Gannett's USA Today requires most of staff to take week-long furlough by June 24, newspaper says it is bracing for tough times in current quarter due to mixed business conditions, volatile advertising environment

Kendall Sinclair

Kendall Sinclair

Apr 5, 2012 – Associated Press

MCLEAN, Virginia , April 5, 2012 (press release) – USA Today is requiring most of its staff to take an unpaid week off to save money, as the nation's second-largest newspaper struggles to sell more advertising.

The furloughs, which were announced Wednesday, are the latest in a series of cost-cutting measures by USA Today since 2008.

USA Today executives said in a memo to the staff that the newspaper is bracing for tough times in the current quarter, which ends in late June.

"The bottom line is that business conditions continue to be mixed and the national advertising environment remains volatile," wrote the executives, Susie Ellwood and Evan Ray. Ellwood is USA Today's executive vice president, and Ray is president of Gannett Publishing Services, a division that prints and distributes USA Today and 81 other U.S. newspapers owned by Gannett.

Most Gannett Publishing Services employees will have to go without pay for a week, too.

Gannett confirmed the furloughs in a statement sent to the AP late Wednesday but did not offer further details.

The furloughs affect all employees at USA Today and USA Weekend except those working in sports, travel, direct sales, according to the memo. The employees must take their furloughs by June 24.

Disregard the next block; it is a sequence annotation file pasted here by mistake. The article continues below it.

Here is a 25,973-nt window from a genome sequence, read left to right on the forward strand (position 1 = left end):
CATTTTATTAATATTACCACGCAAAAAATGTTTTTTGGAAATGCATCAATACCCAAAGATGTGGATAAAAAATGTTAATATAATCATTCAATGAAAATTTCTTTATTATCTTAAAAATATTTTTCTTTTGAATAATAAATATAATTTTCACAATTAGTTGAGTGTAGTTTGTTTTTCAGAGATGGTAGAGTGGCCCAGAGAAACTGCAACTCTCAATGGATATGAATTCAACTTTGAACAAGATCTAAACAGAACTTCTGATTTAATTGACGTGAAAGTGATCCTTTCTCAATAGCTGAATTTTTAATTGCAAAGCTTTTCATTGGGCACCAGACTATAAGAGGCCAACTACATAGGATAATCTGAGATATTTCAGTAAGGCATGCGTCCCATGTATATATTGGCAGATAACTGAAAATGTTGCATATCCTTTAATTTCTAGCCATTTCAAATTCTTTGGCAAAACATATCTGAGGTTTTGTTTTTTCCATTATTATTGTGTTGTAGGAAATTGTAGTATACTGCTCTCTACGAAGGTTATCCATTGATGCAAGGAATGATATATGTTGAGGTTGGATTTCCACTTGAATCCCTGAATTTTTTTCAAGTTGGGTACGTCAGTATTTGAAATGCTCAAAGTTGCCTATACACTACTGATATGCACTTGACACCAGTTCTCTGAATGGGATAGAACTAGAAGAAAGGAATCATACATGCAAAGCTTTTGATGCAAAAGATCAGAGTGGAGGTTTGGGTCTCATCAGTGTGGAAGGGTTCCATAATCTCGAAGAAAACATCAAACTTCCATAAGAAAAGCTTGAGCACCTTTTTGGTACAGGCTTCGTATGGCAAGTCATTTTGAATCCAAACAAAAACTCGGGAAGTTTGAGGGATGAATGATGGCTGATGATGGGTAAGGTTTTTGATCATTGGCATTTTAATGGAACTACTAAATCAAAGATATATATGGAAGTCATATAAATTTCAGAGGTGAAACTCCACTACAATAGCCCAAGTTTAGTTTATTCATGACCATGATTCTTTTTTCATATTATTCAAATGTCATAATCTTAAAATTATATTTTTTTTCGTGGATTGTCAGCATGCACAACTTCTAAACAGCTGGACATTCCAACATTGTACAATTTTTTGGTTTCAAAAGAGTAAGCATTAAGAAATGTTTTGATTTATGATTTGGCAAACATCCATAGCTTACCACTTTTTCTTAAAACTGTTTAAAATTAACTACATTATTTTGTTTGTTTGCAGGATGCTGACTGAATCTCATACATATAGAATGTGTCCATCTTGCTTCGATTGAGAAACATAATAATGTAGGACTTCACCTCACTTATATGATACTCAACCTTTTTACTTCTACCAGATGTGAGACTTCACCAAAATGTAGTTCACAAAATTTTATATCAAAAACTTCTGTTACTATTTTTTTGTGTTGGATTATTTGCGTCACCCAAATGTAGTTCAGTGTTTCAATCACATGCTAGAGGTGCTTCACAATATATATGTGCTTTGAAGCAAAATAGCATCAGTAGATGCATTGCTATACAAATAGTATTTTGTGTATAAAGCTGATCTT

USA Today's website says the newspaper employs 1,425 people.

This is the fourth time in four years that the newspaper's workers have been required to take a week off without pay. USA Today imposed a two-week furlough in 2009 and a one-week furlough in 2010. There were no furloughs last year.

"We know furloughs are difficult for you and your families and our management teams do not take these actions lightly," Ellwood and Ray wrote in the memo. "The furloughs, however, will help us navigate through challenging headwinds and allow us to invest in future growth opportunities."

The latest round of belt-tightening comes a few weeks after USA Today's owner, Gannett Co., committed to return $1.3 billion to its shareholders through dividends and stock buybacks by 2015. Gannett raised the annual dividend on its stock from 32 cents per share to 80 cents per share for 2012.

Gannett's earnings last year dropped 22 percent to $459 million. The company, which is based in McLean, Va., has seen revenue fall for five straight years. Gannett does not break out USA Today's results in its financial reports. The company is scheduled to report its first-quarter results on April 16.

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